The exceptional synergy between the '80s detective action-adventure series "Spenser for Hire" and Warner Archive makes one wonder why it took some years after Archive picked up the slack that former Warner vintage DVD division Rhino left before coming to the recent six-disc release of the 1985-86 first season of this three-season series.
The following clip, courtesy of You Tube, of the opening segment in the "Spenser" pilot provides a sense of both the Bostonness and '80s vibe of the series.
Having veteran TV hunk/tough guy Robert Urich play the titular private eye and Avery Brooks, who would go onto play Captain Benjamin Sisko on "Star Trek: Deep Space Nine," play the even tougher Hawk alone screams for this set being released in 2010 at the latest.
The theme of Spenser is that this MacGyver-like '80s style hero is highly educated and a gourmet cook. His more formal prior professions include boxer and police officer. He also shares the MacGyver characteristic of mostly being known solely by his last name.
Also like fellow ABC hero "Mac," the adventures in which Spenser engages commence either with a mission that he chooses to accept or through equally arguable being at the wrong place at the wrong time or the right place at the right time. Either way, this modern-day champion for goodness springs into action and almost always saves both the day and the "innocent" of the week.
The pilot, which Archive presents in its original two-hour TV-movie format, immediately sets the tone of "Spenser" by opening with a scene of the Boston subway system, known as either the MBTA or "T," that is vivid enough to evoke thoughts of the year-round humidity and stench of urine that still pervades many stations in that system.
Other favored Boston locales in the first season include Copley Square locations, the Faneuil Hall/Quincy Market area, and the especially historic North End that is home to some of the best ever Italian bakeries. (A note to tourists is that making "Fat Tony" jokes in that area is ill advised.)
The not-so-strong storyline behind that virtual tour of the subway system is Spenser attempting to help a former teen prostitute escape the clutches of crime boss King Powers, whom Chuck "The Rifleman" Connors plays in a wonderfully campy manner.
Spenser's heroics in that regard prompt Connors to unleash his "hounds," including Hawk, on our hero; the tactics of some of these hired guns is particularly cruel and senseless. In the case of Hawk, the experience transforms a relatively casual friendship into a beautiful one that becomes one of the best bromances in television history.
The better storyline, which is more typical of a "Spenser" episode, involves a wealthy businessman hiring Spenser to find his missing wife. Spenser making it clear at the outset that he is willing to locate the absent spouse but will not divulge her location without her permission is an early illustration of the chivalrous code by which he lives.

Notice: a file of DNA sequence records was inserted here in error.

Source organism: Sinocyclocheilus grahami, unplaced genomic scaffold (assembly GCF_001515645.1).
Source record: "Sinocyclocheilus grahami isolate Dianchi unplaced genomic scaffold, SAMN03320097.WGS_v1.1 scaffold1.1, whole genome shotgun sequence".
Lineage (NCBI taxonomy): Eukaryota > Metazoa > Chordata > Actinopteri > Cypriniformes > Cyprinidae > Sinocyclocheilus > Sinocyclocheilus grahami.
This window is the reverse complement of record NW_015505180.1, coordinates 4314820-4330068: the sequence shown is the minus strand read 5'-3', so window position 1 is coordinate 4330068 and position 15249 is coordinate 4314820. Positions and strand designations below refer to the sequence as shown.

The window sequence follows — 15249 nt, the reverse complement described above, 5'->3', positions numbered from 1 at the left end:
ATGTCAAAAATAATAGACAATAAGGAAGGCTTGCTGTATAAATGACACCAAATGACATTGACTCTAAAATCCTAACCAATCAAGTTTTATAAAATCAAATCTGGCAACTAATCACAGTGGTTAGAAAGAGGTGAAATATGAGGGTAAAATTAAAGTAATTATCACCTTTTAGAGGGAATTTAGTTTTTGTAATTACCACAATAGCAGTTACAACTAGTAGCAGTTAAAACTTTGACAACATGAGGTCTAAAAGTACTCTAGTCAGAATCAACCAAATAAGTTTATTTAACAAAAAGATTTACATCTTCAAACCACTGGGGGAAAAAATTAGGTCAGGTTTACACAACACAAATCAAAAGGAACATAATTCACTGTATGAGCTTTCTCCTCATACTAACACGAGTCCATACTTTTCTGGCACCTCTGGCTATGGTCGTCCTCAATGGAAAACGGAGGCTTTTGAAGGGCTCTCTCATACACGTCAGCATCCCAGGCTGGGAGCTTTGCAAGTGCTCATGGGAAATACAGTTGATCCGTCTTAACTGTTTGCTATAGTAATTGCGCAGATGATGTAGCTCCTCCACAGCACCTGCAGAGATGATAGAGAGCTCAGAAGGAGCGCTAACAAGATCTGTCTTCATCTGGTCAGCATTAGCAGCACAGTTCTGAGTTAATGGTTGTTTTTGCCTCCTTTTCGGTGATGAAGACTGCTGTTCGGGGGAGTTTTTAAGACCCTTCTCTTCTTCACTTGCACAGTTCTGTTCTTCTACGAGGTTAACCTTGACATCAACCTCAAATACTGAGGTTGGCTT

Fairly predictably, the search of Spenser leads to intrigue that extends beyond the circumstances regarding the flight of the subject of his inquiry. This aspect of the episode has its own silly elements but makes for entertaining '80s style television.
Like many series, the first regular episode of "Spenser" better represents the series. The aspects of this includes having Spenser move into the former firehouse that serves as his home. The "Ghostbusters" element of living in a firehouse and the "Vegas," which is the series for which Urich arguably is best known, aspect of having Spenser park his car in his living space add great fun to the show.
This unusual residence additionally provides another "MacGyver" element in that that hero lives on a houseboat throughout most of the series.
The mission this time is protecting a witness whom the mob does not want to make it into the courtroom. Although not one of the strongest in the series, the primary twist is a creative one.
A latter episode combines the elements of Spenser stumbling onto a case and being hired to solve one. Our hero arriving on the scene in the midst of an apparent robbery leads to the cliched (but humorously presented) plot of the young sister of the victim hiring Spenser to get to the bottom of the matter. This one has an unexpected fun camp element that is too amusing to spoil.
The season ends with a wonderful episode that provides a slight change of pace in that it has Spenser entering full crusader mode to uncover the truth regarding a tragic accident at a public housing complex. The terrific noir elements, which includes government corruption and setting a patsy up for a fall, make this one stand out.
The solution to the mystery regarding the merits of "Spenser" S1 is that it is well worth viewing; seeing the late Robert Urich in one of his best roles, a pre-Sisko Avery Brooks do his best '70s style hardened enforcer act, and the copious scenes of a pre Big Dig Boston add to the stories that are at their best when sublime and their most amusing when they are ridiculous.
Anyone with questions or comments regarding "Spenser" is strongly encouraged to email me. You can also connect on Twitter via @tvdvdguy.